John Thomas sign
The John Thomas sign, also known as the Throckmorton sign, is a slang or joke term used in the field of radiology. It refers to the position of a penis as it relates to pathology on an x-ray of a pelvis. When the penis (visible on the x-ray as a shadow) points towards the same side as a unilateral medical condition such as a broken bone, this is considered a "positive John Thomas sign", and if the shadow points to the other side, it is a "negative John Thomas sign."
Studies have shown that the "sign" is no better than chance at identifying the location of a hip fracture. One such study concluded that "The use of John Thomas sign remains limited to introducing humorous atmosphere in orthopedic meetings as the sign is clinically unreliable." In those cases where the John Thomas sign is positive, it has been proposed that a person with a displaced hip fracture may try to lie on the injured side to immobilize the fracture and reduce pain; the penis then inclines toward the downward (injured) side.
|Wikimedia Commons has media related to X-rays of the male pelvis.|
- "Note: "John Thomas" is an English language euphemism for "penis"
- "Throckmorton sign". Radiopaedia. Retrieved 12 June 2015. The Throckmorton sign is reportedly named for American neurologist Tom Bentley Throckmorton (1885-1961).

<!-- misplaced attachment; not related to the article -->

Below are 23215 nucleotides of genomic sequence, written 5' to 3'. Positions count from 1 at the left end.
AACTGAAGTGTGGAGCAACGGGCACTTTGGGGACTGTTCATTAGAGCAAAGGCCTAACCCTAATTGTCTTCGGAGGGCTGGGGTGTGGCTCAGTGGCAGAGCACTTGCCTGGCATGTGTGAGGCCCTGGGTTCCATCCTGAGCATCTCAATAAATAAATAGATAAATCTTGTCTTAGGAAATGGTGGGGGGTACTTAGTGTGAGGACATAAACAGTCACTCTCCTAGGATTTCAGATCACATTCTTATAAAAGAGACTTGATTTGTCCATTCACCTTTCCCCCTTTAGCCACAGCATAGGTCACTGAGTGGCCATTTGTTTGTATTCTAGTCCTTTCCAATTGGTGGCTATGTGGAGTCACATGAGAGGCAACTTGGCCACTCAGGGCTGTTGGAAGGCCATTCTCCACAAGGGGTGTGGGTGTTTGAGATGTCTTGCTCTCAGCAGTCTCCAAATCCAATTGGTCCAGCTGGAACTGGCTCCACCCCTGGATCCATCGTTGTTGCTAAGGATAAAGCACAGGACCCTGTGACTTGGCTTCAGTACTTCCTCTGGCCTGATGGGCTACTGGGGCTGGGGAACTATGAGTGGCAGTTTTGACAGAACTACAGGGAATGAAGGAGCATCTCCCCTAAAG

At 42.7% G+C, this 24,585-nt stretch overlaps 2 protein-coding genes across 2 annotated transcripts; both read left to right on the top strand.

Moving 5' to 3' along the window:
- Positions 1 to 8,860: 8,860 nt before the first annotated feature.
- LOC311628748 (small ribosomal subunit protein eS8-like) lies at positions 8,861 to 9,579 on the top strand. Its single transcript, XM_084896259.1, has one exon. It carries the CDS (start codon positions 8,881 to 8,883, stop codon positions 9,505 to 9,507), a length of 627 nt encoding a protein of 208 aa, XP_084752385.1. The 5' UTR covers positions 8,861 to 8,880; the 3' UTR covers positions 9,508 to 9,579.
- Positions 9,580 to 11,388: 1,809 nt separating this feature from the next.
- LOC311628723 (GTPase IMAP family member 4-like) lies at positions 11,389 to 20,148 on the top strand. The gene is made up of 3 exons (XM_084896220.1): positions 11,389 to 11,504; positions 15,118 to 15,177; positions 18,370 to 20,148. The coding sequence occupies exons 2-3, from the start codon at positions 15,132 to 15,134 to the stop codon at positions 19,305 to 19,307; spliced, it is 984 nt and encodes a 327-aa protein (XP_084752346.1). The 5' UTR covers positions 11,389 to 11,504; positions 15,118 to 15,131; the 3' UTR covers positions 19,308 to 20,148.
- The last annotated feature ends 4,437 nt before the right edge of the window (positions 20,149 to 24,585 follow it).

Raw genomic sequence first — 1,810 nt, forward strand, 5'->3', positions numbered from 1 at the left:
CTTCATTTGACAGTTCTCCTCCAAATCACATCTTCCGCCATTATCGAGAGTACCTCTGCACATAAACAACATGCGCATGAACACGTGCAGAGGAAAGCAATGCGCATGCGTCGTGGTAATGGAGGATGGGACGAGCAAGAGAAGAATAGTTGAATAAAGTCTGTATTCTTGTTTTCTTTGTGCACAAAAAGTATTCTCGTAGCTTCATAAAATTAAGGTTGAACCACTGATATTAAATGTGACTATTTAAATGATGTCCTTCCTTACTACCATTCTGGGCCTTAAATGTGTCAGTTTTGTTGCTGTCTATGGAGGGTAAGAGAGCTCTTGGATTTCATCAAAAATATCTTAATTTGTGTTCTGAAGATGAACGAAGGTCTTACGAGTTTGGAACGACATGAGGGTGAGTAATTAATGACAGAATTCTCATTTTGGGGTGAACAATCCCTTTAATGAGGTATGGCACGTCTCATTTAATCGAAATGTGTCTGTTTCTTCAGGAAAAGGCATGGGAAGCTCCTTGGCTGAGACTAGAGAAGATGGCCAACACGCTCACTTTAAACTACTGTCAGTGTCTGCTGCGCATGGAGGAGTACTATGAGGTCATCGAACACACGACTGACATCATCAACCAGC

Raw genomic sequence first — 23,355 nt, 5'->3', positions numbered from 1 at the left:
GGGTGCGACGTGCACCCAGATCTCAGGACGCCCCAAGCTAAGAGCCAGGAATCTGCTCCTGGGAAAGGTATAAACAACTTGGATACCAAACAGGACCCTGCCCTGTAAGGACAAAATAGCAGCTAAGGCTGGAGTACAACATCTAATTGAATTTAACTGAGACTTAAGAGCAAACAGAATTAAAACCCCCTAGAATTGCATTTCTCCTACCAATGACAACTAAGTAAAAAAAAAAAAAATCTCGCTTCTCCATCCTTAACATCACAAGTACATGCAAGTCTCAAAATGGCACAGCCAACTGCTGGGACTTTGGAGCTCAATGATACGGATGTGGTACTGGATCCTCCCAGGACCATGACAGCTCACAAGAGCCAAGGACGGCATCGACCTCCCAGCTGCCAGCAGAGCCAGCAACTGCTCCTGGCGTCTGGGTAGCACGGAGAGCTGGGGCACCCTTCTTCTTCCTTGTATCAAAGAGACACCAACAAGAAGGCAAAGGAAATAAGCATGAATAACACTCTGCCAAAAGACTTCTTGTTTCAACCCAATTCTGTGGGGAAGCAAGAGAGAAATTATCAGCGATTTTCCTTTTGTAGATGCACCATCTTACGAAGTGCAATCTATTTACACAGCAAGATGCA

- Thomas MC, Lyons BD, Walker RJ (1998). "John Thomas sign: common distraction or useful pointer?". Med. J. Aust. 169 (11-12): 670. PMID 9887926.
- Murphy, IG; Murphy CB; Hefferman EJ (April 2014). "John Thomas sign--a memorable but misleading sign in hip fractures.". Orthop Traumatol Surg Res. 100 (2): 199–202. doi:10.1016/j.otsr.2013.12.017. PMID 24582209.
- Jeys, Lee M.; Holton, Colin (23 December 2000). "Yorkshire men straight to the point, or not? Validation of the John Thomas Sign". British Medical Journal. 321 (1609).
- Ya'ish, Feras; Baloch, Khalid (2007). "John Thomas Sign: Truth or Myth?". Internet Journal of Orthopedic Surgery. 8 (2). doi:10.5580/854.
- Mouzopoulos GJ, Stamatakos MK, Mouzopoulos DJ (2007). "Does penis radiological shadow indicate the side of hip fracture?". J Postgrad Med. 53 (3): 217. doi:10.4103/0022-3859.33873. PMID 17700004.